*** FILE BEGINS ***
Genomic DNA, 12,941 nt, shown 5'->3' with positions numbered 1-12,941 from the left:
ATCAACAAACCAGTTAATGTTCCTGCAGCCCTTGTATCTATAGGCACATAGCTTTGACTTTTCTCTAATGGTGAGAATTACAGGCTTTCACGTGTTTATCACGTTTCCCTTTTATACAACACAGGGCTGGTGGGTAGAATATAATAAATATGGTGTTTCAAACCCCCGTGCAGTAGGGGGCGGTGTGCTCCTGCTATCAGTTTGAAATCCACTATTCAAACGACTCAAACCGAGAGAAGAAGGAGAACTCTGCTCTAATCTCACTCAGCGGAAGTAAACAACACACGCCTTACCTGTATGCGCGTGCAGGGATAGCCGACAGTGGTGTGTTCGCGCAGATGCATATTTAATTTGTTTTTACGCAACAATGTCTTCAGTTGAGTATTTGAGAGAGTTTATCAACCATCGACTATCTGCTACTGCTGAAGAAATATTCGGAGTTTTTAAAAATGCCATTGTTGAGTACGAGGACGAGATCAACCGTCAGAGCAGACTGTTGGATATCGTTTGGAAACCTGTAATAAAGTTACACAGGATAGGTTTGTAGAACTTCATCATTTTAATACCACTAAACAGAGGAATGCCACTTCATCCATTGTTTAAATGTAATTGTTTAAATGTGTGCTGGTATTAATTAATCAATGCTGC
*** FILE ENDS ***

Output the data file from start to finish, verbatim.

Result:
Genomic DNA, 12,941 nt, shown 5'->3' with positions numbered 1-12,941 from the left:
ATCAACAAACCAGTTAATGTTCCTGCAGCCCTTGTATCTATAGGCACATAGCTTTGACTTTTCTCTAATGGTGAGAATTACAGGCTTTCACGTGTTTATCACGTTTCCCTTTTATACAACACAGGGCTGGTGGGTAGAATATAATAAATATGGTGTTTCAAACCCCCGTGCAGTAGGGGGCGGTGTGCTCCTGCTATCAGTTTGAAATCCACTATTCAAACGACTCAAACCGAGAGAAGAAGGAGAACTCTGCTCTAATCTCACTCAGCGGAAGTAAACAACACACGCCTTACCTGTATGCGCGTGCAGGGATAGCCGACAGTGGTGTGTTCGCGCAGATGCATATTTAATTTGTTTTTACGCAACAATGTCTTCAGTTGAGTATTTGAGAGAGTTTATCAACCATCGACTATCTGCTACTGCTGAAGAAATATTCGGAGTTTTTAAAAATGCCATTGTTGAGTACGAGGACGAGATCAACCGTCAGAGCAGACTGTTGGATATCGTTTGGAAACCTGTAATAAAGTTACACAGGATAGGTTTGTAGAACTTCATCATTTTAATACCACTAAACAGAGGAATGCCACTTCATCCATTGTTTAAATGTAATTGTTTAAATGTGTGCTGGTATTAATTAATCAATGCTGC